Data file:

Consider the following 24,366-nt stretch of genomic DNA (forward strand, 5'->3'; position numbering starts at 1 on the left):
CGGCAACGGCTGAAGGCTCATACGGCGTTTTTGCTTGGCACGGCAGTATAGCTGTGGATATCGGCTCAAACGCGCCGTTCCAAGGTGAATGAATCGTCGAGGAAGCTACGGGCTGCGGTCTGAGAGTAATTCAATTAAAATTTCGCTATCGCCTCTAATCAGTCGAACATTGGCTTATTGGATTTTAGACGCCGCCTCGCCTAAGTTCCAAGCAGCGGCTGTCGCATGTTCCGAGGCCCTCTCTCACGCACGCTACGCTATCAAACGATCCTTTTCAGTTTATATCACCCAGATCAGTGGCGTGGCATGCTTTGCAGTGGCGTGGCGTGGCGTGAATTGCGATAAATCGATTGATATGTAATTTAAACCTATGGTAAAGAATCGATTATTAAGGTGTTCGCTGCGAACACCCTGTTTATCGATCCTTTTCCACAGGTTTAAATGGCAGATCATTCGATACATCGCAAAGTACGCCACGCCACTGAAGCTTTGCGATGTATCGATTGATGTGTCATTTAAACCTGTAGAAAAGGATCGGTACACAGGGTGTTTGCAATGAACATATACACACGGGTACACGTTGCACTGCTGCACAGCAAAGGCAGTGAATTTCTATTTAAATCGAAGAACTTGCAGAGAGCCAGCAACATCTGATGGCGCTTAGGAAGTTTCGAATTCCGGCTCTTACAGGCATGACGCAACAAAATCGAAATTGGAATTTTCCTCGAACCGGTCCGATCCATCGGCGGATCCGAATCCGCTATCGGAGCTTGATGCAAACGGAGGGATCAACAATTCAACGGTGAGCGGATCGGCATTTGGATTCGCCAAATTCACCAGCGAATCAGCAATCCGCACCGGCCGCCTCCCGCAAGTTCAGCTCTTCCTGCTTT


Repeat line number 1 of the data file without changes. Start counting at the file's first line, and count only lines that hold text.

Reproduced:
Consider the following 24,366-nt stretch of genomic DNA (forward strand, 5'->3'; position numbering starts at 1 on the left):